Friday, January 2, 2009

The D-Word

For a recent addendum to my theme presented below, please follow the link below to read Paul Krugman's excellent article on this topic, published today, which I think follows my reasoning very closely: here is the full article link:

the shortened link (from Yahoo) is:,tm,^dji,^gspc

The only salient thing that Krugman ignores in my opinion is that rampant money printing must eventually result in super-inflation.

Here are my comments:

Most political and economic commentators are very reluctant to use the word Depression in their description about the world today. They point to the fact that in the Great Depression, unemployment was 20% or more, and I dread this, but we may get there, and we are nowhere near that now. What they don't calculate is how inter-connected the world economy has become, and how the public's responses have changed. And honestly, how you can actually calculate unemployment...back then, nobody cared in this country about how many people in India were out of work.

So first, I'll give you three personal anecdotes. My maternal grandfather worked for Buick in what was then a lovely town called Flint, Michigan. My mother (long since deceased) used to explain that she hardly knew anything was wrong...her dad went to work every day. Well there is about to be no more Buick and probably no more Flint.

My mother-in-law grew up in a family in Clifton, New Jersey and they had a little land there (a few acres.) Her father was very handy, ergo was constantly employed, and when the crap hit the fan, he decided to build a chicken-coop and stock it with chickens, rabbits, and other small wildlife that could provide sustenance. They also farmed their small estate for vegetables and other foodstuffs and so they never went hungry. As my beloved mother-in-law (an oxymoron for most) tells it, strangers would show up at their doorstep to be fed, and feed them they did...they had it to give out, and so they could afford this generosity. Compare this with this present situation that not only can't I build a chicken coop in West Windsor, New Jersey (it is against the law,) but also, it is unlawful for me to drill a fresh-water well to water my lawn or fill my now-defunct swimming pool. Besides, I wouldn't know how to deal with a chicken or a rabbit as far as food procurement goes. Our present society does not have the "self-help" alternatives that were available in the past. Nor do we have the independent agrarian base that we had back then...the food companies are either giant conglomerates or cooperatives...the small fry has been squeezed out. If people can't eat, they can't survive, and this a major difference between now and then. And if they can't survive then they revolt...this is true throughout history.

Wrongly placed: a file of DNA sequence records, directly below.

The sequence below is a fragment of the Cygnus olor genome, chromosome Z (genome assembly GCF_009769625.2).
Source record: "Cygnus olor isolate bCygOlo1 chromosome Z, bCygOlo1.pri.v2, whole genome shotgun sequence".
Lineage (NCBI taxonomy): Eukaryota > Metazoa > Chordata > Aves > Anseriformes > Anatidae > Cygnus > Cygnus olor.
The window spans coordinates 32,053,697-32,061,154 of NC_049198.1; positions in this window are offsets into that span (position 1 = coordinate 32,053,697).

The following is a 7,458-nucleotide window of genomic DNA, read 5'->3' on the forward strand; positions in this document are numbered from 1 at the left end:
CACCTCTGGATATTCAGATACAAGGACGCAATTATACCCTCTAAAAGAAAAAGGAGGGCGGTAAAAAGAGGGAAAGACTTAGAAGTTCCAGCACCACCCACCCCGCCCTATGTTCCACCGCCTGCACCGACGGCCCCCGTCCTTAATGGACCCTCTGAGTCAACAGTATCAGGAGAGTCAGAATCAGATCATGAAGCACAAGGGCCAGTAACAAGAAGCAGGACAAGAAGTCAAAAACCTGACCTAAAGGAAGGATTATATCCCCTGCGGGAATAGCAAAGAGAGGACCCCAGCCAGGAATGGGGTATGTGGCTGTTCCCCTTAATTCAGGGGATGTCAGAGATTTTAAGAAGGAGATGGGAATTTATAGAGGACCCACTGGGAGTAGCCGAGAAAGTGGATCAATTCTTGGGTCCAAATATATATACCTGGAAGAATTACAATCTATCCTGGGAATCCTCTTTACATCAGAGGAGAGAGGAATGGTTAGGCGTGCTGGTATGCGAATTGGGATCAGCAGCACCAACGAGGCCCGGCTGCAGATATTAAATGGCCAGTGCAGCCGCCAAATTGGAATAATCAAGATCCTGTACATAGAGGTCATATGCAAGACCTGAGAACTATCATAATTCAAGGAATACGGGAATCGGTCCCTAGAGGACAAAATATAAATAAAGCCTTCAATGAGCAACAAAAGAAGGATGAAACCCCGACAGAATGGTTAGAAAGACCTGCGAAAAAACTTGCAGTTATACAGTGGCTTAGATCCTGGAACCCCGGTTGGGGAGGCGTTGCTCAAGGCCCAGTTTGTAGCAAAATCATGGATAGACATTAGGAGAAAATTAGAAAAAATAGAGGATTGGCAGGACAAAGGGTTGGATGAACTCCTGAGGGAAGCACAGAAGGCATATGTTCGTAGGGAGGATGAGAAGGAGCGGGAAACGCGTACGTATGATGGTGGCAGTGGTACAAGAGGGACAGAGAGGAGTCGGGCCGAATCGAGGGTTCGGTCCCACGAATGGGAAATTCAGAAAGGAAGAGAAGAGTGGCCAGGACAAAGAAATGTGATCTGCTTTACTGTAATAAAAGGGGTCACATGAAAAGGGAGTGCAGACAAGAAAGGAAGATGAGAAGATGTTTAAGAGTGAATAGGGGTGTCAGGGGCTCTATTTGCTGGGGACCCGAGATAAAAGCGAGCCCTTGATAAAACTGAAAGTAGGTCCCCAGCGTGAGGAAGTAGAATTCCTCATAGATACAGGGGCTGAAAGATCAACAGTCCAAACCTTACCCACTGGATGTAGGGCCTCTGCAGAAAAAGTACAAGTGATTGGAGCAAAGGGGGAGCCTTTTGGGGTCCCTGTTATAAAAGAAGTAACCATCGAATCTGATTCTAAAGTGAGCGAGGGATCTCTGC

My third vignette involves my own family and my father who grew up church-mouse poor in Chicago despite the fact that his own dad arguably invented the modern super-market and was making big bucks (which he subsequently lost (that's another story about why you shouldn't tolerate nepotism)) in the early 1900s. My grandmother made her children clothes from what today would be considered scrap material. In fact, among my most prized possessions are the patchwork quilts that grandma made from old dresses that I remember her wearing. Who the hell knows how to make a quilt these days?

So here we are, and (1) We have less control of our destiny because while our sophisticated skills are more attuned (trading, blogging, writing computer programs, etc.) our basic skills have eroded to the Dark Ages. Who knows how to sew their children's clothes...I don't, do you? (2) How many people know how to grow a tomato or kill a chicken, or even how to find one to kill?

Okay, so there's more. We were not as inter-connected then as we are today. The big rub against America back then is that we were Isolationist. There is a wonderful book that I read (and often re-read) published more than fifty-years ago by David Potter, called "People of Plenty," and written in 1954 it presaged all our responses to crises...we would just find more resources, and Professor Potter warned against this mentality. As a young math-philosophy student at Columbia University, I embraced this way of thinking and I still endorse it today. The issue here is that it is no longer possible to be isolationist. Someone has to work with all the various factions to coordinate efforts, or like a dysfunctional team in any sport we will all fail.

Finally, the "herd-mentality" got us to where we are, it will keep us here or it will tank us further. Unless innovative thinkers like my partners and I keep hammering on the ultimate truths, then we will lack the courage to seek, perhaps unusual, but ultimately effective solutions.

Respectfully submitted.

John A.

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